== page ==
The Steve Cohen Era Is Over: S.A.C. To Plead Guilty To Securities Fraud, Stop Managing Outside MoneySubmitted by Tyler Durden on 10/29/2013 15:41 -0500
Nearly three years ago, before anyone had heard of expert networks, before the SEC had brought any major enforcement action against any hedge fund and long before anyone had to gall to accuse SAC of insider trading, Zero Hedge started a series of posts commencing with "Is The SEC's Insider Trading Case Implicating FrontPoint A Sting Operation Aimed At S.A.C. Capital?" exposing the fraudulent transactions of Steve Cohne's hedge fund despite fears of violent legal reprisals. We are delighted to inform our readers that this particular chapter is now over: the WSJ has just reported that SAC will plead guilty to securities fraud, pay a final $1.2 billion penalty (still a tiny sum compared to all the ill-gotten gains by Steve Cohen over the years), and most importantly, end the fund's management of outside money.
U.S. prosecutors and SAC Capital agree in principle on insider-trading penalty exceeding $1billion. http://t.co/hNaBnT26jX
— WSJ Breaking News (@WSJbreakingnews) October 17, 2013
Obama Meets Security Advisors Over "Most Specific, Credible Terrorist Threat In Years"; US Forces On AlertSubmitted by Tyler Durden on 08/03/2013 21:34 -0500
The time has come to remind Americans that "you can't have 100-percent security and also have 100-percent privacy and zero inconvenience" or, in other words, why only the government can provide a veil of impenetrable protection, and why such things as personal privacy in an age of murderous Al Qaeda (the non-US funded variety, supposedly) terrorists lurking behind corners, are not only unnecessary but unpatriotic. According to CBS, the "terrorist threat prompting the U.S. government to close nearly two dozen embassies and consulates Sunday is the most specific, credible threat information in years" (even more credible than the Boston marathon bombers?) Specific but lacking the actual date, or timing, of an alleged "terrorist attack." Information which, however, can not be shared with the general public for obvious reasons - just trust the government and ignore that spy drone peeking into your window to see if you are dutifully spending your daily quota of "confident consumer" fiat on Amazon.com.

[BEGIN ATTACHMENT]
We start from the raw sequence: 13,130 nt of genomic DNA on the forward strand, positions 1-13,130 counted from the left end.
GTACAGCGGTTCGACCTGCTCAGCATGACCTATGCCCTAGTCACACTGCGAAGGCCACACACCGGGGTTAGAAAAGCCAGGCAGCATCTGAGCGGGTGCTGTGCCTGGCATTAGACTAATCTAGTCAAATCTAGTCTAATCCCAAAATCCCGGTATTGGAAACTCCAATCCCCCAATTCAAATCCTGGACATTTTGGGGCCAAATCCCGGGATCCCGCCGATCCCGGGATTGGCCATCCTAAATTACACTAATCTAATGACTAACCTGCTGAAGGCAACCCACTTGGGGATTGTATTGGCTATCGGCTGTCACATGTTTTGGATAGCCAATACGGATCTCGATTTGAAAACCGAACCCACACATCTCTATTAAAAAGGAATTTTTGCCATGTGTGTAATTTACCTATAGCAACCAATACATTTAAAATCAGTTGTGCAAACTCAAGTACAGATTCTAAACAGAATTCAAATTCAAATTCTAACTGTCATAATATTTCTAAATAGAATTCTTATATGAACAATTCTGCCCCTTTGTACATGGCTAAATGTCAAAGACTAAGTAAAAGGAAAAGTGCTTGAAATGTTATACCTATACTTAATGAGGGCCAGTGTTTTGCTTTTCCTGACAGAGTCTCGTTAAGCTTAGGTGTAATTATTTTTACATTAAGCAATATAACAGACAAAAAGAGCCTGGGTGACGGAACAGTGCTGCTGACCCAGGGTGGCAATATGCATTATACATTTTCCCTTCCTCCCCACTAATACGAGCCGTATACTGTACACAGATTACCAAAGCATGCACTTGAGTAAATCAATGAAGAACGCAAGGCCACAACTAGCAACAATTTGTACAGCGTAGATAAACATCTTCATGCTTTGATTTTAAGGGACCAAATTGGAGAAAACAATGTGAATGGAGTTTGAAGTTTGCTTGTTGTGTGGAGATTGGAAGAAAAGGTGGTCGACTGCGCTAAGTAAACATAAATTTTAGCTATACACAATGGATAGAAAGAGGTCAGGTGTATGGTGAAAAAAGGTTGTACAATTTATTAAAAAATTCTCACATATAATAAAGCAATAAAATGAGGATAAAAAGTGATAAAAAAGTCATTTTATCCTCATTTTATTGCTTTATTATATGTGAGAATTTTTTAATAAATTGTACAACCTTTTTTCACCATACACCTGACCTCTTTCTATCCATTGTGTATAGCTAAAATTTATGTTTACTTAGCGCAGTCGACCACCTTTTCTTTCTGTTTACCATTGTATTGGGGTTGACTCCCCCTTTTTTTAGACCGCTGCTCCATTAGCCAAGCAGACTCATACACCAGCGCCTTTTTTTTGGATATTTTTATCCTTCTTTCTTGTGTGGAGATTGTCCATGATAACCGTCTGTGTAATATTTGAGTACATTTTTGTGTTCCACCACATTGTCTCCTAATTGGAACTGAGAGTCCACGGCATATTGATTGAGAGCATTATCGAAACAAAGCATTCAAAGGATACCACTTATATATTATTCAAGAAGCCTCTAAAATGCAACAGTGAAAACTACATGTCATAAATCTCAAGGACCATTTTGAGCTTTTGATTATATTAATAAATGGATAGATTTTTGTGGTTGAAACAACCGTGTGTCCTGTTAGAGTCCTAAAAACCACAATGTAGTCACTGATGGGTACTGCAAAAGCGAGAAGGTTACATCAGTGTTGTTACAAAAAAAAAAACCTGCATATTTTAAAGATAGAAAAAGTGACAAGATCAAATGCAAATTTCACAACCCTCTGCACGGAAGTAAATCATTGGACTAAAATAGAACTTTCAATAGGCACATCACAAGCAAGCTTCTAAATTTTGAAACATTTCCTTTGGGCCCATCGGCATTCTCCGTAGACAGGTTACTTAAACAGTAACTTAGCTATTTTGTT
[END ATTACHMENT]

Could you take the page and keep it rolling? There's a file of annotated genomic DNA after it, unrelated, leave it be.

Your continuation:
With euphoria returning to equity markets, it's worth remembering that stocks are unlikely to make you really rich. We have some ideas what might though.
The US Attorney for the Southern District of New York, Preet Bharara, is about to do what so many iterations of prosecutors have dreamed of doing in the past three decades: announce criminal charges against SAC Capital, if not against its chief Steve Cohen (at least not yet). Watch him do it live at the following webcast.
Goodbye sweet blue-eyed prince. It's been bittersweet. Just out from Bloomberg and Reuters:
- SAC CAPITAL ADVISORS INDICTED BY FEDERAL GRAND JURY IN NEW YORK
- COHEN'S HEDGE FUND, SUBORDINATES SUBJECT OF CRIMINAL INQUIRY
- U.S. SEEKS TO FORCE SAC TO FORFEIT ILLEGAL PROFITS STEMMING FROM FRAUD
- U.S. SAYS THAT FROM ROUGHLY 1999 TO 2010, SAC OBTAINED AND TRADED ON INSIDE INFORMATION TO BOOST RETURNS, FEES
Perhaps now is a good time to retreat to the hockey rink behind 9 feet of electrified fence, before the TV newsvans arrive at 72 Cummings Point road. As for what happens to the 5-10% of daily NYSE volume traditionally associated with the SAC, we will find out soon enough.
It would appear the camel's back of the career of Steve Cohen and his firm SAC Capital has received its last straw. As the WSJ reports, Federal prosecutors plan to bring criminal charges against the firm as early as this week. This spells trouble for SAC which, while still reeling from the SEC's attempt to effectively shut it down, will now have to fight a two front war; defending its key executives against criminal charges as well, including the risk of jail time for what is most likely going to be a securities fraud charge. While a disgraced Steve Cohen may, in theory, run his or whatever employees' he has left, money as a "family office", it would take a very strong wi-fi signal to do that from even a minimum security prison should he finally suffer Martha Stewart's fate.